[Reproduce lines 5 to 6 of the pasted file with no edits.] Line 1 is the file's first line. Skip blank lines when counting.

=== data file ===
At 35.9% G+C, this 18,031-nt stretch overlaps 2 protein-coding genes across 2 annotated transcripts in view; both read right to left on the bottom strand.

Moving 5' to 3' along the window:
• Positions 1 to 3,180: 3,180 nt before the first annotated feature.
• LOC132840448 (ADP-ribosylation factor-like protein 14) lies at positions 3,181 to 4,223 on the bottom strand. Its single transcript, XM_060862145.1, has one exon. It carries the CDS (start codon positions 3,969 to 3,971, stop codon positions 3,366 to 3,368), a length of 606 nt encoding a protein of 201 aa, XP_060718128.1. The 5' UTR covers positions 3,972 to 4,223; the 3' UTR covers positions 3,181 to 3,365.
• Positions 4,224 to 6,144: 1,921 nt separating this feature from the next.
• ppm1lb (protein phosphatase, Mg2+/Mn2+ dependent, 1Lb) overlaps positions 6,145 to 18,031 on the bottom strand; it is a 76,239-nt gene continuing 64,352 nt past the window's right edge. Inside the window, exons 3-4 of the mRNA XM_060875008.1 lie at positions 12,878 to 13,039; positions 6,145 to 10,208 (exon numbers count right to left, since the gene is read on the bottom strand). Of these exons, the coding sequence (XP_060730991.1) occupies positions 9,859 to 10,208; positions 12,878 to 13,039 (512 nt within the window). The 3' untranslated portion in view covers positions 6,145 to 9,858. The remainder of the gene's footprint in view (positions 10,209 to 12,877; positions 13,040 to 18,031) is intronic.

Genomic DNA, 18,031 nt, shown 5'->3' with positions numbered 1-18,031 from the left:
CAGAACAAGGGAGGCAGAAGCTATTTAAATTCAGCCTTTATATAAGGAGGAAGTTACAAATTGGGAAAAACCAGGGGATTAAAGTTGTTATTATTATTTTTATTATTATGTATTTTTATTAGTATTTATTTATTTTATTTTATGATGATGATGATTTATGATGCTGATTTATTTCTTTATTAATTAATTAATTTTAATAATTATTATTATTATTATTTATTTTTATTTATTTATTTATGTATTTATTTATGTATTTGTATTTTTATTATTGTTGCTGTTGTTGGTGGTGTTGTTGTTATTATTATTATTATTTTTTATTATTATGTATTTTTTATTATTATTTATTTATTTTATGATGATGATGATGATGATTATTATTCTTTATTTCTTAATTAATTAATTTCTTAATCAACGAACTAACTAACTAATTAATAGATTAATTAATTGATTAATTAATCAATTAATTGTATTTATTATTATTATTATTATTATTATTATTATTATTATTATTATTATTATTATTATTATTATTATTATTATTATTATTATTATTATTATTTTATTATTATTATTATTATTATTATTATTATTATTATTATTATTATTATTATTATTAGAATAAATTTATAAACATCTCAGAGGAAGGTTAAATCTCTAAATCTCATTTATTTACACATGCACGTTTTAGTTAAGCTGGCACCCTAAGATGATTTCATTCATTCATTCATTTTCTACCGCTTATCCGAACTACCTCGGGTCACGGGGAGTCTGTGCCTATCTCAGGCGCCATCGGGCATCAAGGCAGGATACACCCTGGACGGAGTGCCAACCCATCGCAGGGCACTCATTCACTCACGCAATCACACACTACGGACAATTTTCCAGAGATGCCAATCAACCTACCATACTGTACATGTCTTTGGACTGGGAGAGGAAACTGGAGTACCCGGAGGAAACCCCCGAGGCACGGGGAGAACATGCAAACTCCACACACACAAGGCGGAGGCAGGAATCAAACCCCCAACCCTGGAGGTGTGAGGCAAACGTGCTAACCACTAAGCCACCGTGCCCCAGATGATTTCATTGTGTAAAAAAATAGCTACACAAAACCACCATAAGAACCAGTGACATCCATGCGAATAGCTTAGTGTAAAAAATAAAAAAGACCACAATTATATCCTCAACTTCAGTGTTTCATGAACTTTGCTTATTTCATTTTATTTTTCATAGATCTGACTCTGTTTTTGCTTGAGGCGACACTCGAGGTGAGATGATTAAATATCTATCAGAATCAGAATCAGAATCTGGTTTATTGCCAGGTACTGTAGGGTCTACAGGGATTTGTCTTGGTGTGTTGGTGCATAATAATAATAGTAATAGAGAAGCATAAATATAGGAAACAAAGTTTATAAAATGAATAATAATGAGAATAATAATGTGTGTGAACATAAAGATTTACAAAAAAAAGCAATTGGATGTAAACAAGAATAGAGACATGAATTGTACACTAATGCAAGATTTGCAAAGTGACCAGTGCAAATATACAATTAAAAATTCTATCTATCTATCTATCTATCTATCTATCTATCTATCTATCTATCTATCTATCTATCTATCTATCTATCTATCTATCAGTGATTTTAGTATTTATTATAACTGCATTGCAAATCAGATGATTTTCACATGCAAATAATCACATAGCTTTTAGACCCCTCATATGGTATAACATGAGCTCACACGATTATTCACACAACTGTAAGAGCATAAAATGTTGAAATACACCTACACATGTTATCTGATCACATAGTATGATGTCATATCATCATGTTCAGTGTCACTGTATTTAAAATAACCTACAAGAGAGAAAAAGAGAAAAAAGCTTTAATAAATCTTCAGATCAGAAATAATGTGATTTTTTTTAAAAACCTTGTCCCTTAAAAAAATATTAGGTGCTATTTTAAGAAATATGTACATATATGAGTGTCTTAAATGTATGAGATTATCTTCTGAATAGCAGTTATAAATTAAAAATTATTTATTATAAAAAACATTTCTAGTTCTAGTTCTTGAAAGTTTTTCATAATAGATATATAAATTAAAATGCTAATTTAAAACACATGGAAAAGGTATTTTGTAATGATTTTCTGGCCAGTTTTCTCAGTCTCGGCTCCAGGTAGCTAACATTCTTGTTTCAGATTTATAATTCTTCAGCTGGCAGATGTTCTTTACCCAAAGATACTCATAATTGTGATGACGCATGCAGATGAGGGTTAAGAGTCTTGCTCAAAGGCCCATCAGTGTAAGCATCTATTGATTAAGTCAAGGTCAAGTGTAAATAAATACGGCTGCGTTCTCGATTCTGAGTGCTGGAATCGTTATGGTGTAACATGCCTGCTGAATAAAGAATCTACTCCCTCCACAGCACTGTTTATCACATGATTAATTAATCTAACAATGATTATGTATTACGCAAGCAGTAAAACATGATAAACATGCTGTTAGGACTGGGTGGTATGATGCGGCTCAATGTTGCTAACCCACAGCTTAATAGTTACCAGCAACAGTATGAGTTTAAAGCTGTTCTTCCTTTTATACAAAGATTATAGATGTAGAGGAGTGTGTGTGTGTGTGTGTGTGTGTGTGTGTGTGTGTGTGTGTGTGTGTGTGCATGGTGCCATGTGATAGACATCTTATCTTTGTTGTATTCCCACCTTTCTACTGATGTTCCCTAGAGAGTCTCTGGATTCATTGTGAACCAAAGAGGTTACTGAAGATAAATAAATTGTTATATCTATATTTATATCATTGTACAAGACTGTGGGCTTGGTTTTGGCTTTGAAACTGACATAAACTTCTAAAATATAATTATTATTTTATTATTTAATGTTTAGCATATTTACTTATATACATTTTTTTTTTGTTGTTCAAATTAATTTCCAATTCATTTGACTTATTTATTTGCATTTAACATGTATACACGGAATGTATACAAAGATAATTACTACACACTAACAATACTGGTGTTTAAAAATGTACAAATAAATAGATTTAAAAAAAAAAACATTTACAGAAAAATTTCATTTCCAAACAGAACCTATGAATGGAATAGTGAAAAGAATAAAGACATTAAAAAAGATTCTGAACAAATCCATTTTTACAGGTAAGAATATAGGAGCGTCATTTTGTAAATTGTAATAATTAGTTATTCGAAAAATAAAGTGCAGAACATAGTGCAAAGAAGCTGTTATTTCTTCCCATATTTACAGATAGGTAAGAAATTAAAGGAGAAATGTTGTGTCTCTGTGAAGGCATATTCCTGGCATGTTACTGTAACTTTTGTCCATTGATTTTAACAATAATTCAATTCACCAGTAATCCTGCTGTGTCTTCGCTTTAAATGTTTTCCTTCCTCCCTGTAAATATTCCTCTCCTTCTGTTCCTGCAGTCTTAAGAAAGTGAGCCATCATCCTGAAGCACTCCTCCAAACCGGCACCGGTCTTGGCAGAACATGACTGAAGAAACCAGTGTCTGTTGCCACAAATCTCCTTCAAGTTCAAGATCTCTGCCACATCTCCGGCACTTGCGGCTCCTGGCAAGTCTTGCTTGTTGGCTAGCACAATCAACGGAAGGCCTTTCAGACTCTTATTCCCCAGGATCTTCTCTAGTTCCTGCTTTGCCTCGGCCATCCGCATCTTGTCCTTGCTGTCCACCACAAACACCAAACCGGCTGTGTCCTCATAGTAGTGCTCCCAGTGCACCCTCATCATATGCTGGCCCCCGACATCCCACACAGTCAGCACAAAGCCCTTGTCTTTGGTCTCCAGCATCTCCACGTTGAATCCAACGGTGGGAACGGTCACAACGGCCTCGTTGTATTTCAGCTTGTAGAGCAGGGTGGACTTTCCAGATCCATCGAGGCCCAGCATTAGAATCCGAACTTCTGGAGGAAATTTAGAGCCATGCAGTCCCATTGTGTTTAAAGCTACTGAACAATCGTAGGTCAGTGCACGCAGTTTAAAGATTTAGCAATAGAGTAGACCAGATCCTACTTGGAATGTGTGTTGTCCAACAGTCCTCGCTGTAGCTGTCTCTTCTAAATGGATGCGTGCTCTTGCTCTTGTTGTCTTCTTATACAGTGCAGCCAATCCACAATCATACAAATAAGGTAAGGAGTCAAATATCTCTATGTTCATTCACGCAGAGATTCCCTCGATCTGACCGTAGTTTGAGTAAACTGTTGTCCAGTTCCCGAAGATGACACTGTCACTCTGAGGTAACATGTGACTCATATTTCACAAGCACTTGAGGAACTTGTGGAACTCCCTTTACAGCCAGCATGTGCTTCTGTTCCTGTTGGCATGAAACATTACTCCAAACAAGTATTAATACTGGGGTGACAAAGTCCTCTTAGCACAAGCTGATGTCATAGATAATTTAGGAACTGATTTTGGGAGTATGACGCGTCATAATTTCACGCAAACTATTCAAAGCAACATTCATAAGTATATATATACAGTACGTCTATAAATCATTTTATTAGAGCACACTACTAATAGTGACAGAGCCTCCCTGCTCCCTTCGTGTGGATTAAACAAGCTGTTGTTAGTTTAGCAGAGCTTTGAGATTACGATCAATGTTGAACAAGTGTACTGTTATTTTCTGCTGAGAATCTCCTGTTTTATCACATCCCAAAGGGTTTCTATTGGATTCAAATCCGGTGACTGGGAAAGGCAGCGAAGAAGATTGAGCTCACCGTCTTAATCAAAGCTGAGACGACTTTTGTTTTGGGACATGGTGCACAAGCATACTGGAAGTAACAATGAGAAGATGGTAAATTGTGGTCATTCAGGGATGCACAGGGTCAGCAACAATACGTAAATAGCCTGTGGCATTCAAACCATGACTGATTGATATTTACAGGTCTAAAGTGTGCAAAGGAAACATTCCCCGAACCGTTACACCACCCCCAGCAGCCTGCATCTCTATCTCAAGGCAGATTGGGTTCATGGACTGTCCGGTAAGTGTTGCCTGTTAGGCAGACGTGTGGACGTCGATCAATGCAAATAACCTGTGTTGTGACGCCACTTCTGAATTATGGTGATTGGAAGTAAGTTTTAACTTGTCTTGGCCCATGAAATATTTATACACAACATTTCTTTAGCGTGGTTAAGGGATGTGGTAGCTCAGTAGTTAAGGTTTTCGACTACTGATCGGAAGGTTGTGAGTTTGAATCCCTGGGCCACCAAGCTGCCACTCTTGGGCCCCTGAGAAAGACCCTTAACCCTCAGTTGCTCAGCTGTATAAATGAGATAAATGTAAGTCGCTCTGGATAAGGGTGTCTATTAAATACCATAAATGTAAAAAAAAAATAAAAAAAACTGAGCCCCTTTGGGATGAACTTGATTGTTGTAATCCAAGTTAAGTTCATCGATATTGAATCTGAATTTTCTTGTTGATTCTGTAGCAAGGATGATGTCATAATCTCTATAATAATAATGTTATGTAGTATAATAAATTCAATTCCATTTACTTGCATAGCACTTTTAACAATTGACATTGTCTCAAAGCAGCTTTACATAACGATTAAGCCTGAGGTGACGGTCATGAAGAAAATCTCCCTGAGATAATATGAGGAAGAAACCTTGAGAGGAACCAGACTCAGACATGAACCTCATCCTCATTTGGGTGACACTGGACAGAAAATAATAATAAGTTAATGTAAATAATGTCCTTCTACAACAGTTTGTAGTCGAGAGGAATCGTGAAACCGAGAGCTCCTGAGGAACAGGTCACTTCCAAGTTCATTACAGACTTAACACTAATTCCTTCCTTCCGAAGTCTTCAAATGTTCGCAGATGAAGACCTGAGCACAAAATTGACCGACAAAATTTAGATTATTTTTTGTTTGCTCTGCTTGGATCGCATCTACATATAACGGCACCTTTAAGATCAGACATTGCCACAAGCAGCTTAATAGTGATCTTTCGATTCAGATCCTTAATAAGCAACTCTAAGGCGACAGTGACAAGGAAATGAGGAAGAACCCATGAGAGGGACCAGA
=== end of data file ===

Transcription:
• Positions 4,224 to 6,144: 1,921 nt separating this feature from the next.
• ppm1lb (protein phosphatase, Mg2+/Mn2+ dependent, 1Lb) overlaps positions 6,145 to 18,031 on the bottom strand; it is a 76,239-nt gene continuing 64,352 nt past the window's right edge. Inside the window, exons 3-4 of the mRNA XM_060875008.1 lie at positions 12,878 to 13,039; positions 6,145 to 10,208 (exon numbers count right to left, since the gene is read on the bottom strand). Of these exons, the coding sequence (XP_060730991.1) occupies positions 9,859 to 10,208; positions 12,878 to 13,039 (512 nt within the window). The 3' untranslated portion in view covers positions 6,145 to 9,858. The remainder of the gene's footprint in view (positions 10,209 to 12,877; positions 13,040 to 18,031) is intronic.